Use this URL to cite or link to this record in EThOS: https://ethos.bl.uk/OrderDetails.do?uin=uk.bl.ethos.764251
Title: Gating the pore of the P2X2 receptor : the role of residues within the second transmembrane domain in receptor activation
Author: Rothwell, Simon
Awarding Body: University of Manchester
Current Institution: University of Manchester
Date of Award: 2013
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Abstract:
Previous studies on the rat P2X2 receptor demonstrated that structural modifications to amino acid side chains within the second transmembrane domain lead to receptor activation in the absence of exogenously applied ATP (Rassendren et al, 1997. Cao et al, 2007. Cao et al, 2009). Present work has been aimed towards the characterization of these apparently ATP-independent currents, to investigate the molecular mechanism underlying this phenomenon using a combination of computer modeling, amino acid substitution, heterologous expression in HEK293 cells, the real time modification of engineered cysteines by MTS compounds and electrophysiological techniques. A screen of cysteine substituted receptors at TM2 positions (from G323 to T354) with the membrane permeable MTS compound, MTSP, found that the compound evoked substantial currents from cells expressing P2X2[I328C] receptors, but not from cells expressing other TM2 cysteine substituted, nor wild type receptors. MTSP-evoked currents had similar properties to ATP currents in terms of rectification, NMDG+ permeability and unitary currents. Further investigation indicated that hydrophobic, unbranched modifications to the side chain at position 328 were the most effective. Overall, the results from this work demonstrate that increasing the length and hydrophobicity of an unbranched side-chain at position 328 leads to full receptor activation without the requirement for ATP. These results suggest that the highly conserved native Ile at position 328 stabilizes the closed of the receptor due to its branched nature.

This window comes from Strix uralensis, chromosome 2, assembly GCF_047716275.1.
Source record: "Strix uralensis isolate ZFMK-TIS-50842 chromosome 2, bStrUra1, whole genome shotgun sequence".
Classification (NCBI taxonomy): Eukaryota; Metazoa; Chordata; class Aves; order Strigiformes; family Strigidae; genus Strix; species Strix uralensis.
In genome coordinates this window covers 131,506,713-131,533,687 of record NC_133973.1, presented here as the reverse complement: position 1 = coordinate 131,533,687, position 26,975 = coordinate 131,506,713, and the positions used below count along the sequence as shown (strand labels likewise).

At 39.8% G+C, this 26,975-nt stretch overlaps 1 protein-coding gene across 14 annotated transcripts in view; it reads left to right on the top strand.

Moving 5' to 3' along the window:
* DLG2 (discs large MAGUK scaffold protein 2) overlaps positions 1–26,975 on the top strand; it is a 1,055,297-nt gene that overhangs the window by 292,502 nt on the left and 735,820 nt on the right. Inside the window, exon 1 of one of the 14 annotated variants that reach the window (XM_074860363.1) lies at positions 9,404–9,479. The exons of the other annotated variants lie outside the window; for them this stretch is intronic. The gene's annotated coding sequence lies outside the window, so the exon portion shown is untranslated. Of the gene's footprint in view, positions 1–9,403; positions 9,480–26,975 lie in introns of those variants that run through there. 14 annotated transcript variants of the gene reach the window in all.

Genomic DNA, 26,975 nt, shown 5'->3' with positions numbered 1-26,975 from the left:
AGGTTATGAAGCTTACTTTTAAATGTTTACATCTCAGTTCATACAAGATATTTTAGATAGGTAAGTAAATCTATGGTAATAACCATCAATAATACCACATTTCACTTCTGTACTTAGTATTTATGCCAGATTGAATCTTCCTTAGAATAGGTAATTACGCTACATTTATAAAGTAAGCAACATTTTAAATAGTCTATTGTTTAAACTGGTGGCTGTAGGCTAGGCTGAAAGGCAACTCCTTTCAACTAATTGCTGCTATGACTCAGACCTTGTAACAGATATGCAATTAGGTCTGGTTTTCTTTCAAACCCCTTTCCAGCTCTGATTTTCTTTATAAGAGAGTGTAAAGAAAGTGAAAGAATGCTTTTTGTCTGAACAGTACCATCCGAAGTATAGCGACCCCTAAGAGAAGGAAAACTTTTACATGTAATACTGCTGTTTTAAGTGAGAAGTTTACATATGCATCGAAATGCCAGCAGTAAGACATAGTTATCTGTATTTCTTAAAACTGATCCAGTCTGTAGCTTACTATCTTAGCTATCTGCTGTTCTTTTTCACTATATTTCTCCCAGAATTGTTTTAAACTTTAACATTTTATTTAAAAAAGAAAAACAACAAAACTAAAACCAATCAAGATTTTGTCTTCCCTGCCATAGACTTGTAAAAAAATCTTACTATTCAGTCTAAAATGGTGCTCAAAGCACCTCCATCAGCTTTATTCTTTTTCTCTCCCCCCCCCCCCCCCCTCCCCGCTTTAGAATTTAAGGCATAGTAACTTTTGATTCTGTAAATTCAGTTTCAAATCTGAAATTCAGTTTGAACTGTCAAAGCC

Supervisor: Piggins, Hugh ; Verkhratsky, Alexej Sponsor: Not available
Qualification Name: Thesis (Ph.D.) Qualification Level: Doctoral
EThOS ID: uk.bl.ethos.764251  DOI: Not available
Keywords: P2X receptor ; Purinergic ion channel
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